Accounting practice valuation
A key component in preparing an accounting practice valuation is determining a market salary for the owner practitioner(s). This is particularly relevant when valuing a smaller accounting practice, where adjusting for a market salary may eliminate any profits available to an investor. Owner compensation is a key issue in court cases, see Corbon & Klousner (2015) and Scott & Scott (2006), an accounting practice and medical practice respectively.
An accounting practice often includes little or no productive tangible asset base. Consequently, a large proportion of the practice value sits within intangible assets. These intangible assets include the assembled staff and the repeat business client base.
A key issue can be determining the extent that the client relationships reside with the practitioner. Does the goodwill reside with the accounting practice or with the practitioner?
A common rule of thumb for accounting practice valuations is a cents in the dollar of revenue multiple; this typically ranges at between 80 to 120 cents in the dollar. Rules of thumb, however, are exactly that, they are not a recognised valuation method but a sanity check.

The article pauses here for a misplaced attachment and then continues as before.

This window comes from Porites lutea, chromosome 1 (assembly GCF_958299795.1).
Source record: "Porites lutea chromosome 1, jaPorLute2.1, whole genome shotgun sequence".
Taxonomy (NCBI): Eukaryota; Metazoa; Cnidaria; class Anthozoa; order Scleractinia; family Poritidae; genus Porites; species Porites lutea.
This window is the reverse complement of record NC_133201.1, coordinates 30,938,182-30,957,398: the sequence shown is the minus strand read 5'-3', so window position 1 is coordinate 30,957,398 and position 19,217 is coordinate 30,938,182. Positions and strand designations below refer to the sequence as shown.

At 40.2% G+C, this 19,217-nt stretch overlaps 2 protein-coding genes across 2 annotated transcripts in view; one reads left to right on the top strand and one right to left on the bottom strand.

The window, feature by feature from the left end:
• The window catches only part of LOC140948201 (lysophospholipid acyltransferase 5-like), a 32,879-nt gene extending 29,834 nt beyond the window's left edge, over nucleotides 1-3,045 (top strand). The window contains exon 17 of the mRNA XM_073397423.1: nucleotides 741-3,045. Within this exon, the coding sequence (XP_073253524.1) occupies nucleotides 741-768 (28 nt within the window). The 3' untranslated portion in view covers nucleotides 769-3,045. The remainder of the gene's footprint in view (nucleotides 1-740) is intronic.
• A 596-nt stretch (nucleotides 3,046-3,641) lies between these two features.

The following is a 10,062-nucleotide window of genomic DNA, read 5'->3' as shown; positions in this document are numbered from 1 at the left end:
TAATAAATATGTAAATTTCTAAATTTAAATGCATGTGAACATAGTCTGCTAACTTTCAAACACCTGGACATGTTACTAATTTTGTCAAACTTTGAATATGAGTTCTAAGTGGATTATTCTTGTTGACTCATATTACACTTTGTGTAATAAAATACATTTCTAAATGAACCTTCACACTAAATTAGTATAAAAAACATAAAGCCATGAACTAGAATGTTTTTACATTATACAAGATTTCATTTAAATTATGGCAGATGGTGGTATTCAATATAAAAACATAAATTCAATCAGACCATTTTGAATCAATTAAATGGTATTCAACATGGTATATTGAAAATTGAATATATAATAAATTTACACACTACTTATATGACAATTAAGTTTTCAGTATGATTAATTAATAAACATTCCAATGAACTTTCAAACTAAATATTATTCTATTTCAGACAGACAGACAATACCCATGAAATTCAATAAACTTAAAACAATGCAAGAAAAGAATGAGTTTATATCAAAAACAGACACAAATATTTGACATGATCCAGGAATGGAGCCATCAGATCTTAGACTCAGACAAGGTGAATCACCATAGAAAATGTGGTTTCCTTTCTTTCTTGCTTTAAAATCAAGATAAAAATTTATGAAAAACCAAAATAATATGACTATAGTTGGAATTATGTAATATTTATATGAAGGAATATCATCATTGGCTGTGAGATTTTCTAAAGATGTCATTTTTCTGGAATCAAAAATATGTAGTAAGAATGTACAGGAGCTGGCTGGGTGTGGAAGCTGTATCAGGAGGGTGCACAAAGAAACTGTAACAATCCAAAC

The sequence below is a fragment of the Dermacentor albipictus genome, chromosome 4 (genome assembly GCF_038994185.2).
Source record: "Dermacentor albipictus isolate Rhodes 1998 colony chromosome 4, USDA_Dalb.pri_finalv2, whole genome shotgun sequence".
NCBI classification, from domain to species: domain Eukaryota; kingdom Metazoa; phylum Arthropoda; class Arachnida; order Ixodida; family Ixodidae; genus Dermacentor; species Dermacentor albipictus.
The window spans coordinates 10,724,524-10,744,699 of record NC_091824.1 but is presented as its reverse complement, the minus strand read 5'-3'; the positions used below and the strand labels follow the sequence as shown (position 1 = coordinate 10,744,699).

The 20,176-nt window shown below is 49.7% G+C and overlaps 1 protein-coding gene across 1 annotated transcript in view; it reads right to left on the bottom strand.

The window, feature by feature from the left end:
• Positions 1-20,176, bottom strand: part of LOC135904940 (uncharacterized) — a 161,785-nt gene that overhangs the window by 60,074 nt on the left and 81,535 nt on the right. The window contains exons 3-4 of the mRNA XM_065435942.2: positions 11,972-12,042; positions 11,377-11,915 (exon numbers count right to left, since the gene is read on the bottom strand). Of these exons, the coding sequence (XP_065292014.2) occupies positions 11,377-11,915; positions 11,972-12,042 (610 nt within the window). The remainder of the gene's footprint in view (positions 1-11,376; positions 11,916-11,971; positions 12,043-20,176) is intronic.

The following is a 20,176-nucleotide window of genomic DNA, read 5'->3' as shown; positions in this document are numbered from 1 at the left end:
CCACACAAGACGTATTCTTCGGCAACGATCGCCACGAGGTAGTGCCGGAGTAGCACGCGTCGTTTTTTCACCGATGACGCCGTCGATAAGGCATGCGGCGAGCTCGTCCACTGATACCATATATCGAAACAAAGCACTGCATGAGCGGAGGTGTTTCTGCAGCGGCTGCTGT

Accounting practice valuations can vary significantly based on location, margins, the type of client base and the stability and availability of staff.
Another valuation factor to consider is who the hypothetical purchaser maybe, this could be a listed company. There are listed entities that “roll up” practices with the aim of reducing back-office costs. Listed companies typically have a lower cost of capital and offer cost savings, so the value to a listed acquirer could be more worth more than to an individual practitioner.
Accounting practice valuation engagements include the preparation of a valuation report of a mid-sized accounting practice to assist in a partner dispute and refinancing and the valuation of a boutique corporate advisory practice for restructuring purposes.